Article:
So in a favorable environment, this leads to over-speciation. It causes many species to compete for the same resources in the same or similar niches. When the environment changes and those niches narrow or close, the lifeforms that fill them must change or die. There is no morality to this. Mass extinctions have been happening since the first during the Siderian. I have a feeling that you don't know how that went down. Micro-organisms that used photosynthesis started producing oxygen. This was toxic to a large number of other micro-organisms, the anaerobic bacteria, and numerous species were snuffed out by in inexorable change in the composition of the atmosphere. Perhaps we should demonize these upstart microbes for instigating climate change! After all, this terrible damage to the biosphere only happened to ENABLE THE EXISTENCE OF ALL ANIMAL LIFE.

    Humans are one-dimensional in their thinking and so sentimental that it blinds them. They see all the cute fuzzy animals they like and think that somehow means they should last forever in the face of a confluence of environmental factors and natural selection that says otherwise. And worse, they can't see over the horizon and think that the biosphere that exists now is the only one that can possibly exist, and that if the species here now go extinct that the process of speciation that has restarted after EVERY OTHER mass extinction will fail to change the biosphere.

    sofistek: Of course the planet's resources are not infinite, but the way humanity can approach them virtually is. You talk of "beyond renewal rates" as though renewal rates can't be changed. That's why Malthus was and continues to be wrong, because mankind always seems to find some way to increase outputs. As long as the "wishful thinking" you characterize keeps getting turned into real and actual increases in logistics whether through production or efficiency, sustainability is a very relative thing.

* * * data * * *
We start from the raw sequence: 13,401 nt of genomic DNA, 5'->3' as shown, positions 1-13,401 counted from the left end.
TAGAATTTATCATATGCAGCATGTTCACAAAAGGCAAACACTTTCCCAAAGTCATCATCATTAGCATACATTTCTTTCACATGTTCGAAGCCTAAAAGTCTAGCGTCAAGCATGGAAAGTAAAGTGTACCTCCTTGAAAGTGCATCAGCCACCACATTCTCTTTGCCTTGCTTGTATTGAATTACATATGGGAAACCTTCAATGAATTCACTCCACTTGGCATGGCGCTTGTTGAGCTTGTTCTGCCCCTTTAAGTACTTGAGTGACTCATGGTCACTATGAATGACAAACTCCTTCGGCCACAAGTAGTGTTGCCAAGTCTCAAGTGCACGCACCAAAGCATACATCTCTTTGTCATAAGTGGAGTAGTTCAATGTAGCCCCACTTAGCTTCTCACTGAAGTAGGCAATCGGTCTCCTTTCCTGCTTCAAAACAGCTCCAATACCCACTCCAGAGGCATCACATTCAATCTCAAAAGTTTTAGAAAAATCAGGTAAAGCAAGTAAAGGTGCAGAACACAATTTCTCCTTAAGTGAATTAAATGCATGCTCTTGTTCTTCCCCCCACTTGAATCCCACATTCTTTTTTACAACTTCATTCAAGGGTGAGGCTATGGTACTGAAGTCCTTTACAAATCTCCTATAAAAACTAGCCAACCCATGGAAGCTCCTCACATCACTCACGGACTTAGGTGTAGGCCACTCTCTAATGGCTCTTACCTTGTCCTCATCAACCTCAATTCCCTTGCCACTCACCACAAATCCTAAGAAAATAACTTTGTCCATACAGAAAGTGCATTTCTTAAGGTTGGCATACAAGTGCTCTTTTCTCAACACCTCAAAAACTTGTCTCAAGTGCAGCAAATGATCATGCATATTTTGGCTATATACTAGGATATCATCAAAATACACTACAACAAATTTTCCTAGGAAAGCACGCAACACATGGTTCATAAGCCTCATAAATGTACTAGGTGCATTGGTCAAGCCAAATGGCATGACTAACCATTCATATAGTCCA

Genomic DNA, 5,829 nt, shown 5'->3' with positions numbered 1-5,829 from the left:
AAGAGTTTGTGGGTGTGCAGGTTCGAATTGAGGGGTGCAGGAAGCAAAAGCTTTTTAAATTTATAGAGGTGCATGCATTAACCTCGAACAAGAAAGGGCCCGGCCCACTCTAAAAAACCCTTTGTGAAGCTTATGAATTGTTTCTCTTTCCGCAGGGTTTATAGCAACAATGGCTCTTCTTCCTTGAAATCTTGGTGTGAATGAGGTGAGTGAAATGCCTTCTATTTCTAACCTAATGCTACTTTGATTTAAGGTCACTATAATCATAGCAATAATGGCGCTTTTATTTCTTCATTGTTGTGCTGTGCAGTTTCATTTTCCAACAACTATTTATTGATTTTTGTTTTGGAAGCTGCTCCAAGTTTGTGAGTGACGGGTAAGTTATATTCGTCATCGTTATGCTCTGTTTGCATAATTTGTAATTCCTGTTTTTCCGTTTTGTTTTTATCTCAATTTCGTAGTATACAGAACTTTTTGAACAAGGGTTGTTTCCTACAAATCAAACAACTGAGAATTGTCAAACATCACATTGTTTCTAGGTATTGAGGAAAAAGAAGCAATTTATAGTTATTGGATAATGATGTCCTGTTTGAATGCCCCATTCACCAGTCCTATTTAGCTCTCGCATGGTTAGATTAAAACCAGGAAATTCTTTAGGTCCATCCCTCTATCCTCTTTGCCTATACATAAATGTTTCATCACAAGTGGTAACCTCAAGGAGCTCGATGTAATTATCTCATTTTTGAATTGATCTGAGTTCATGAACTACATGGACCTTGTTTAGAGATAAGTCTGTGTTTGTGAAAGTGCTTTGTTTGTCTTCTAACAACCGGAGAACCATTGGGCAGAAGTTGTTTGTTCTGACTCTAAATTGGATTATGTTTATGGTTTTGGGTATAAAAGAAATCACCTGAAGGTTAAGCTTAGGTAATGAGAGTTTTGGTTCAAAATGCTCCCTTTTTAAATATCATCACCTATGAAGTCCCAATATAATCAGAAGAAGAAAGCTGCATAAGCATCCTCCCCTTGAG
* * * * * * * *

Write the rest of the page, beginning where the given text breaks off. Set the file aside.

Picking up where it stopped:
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  57. 57. Carlton22 11:06 AM 10/6/09

    Lets take a look at the Real problem of the population from the Spiritual (not religious) perspective.

    What would happen if all of the children attending school were, in effect, refusing to graduate and kept repeating classes? You would have massive overcrowding. Let me be facetious a moment. Would we be talking about lining the kids up against a wall with a firing squad to help alleviate the overcrowding? Or would we seek to understand the problem; maybe take a look at our teaching methods, books and materials, etc.?

    Planets, such as our earth, are school rooms and laboratories for souls to expand conscious awareness of who and what they are; to experience and gain mastery of the physical dimensions; to learn the correct use of energy by experiencing the outcomes of those uses (karma or cyclic return of energy); to develop and expand their True Spiritual Nature and then graduate and return back to Spirit as permanent members of that Great Society. There is a Divine Plan, a course of study so to speak, established for each individual soul.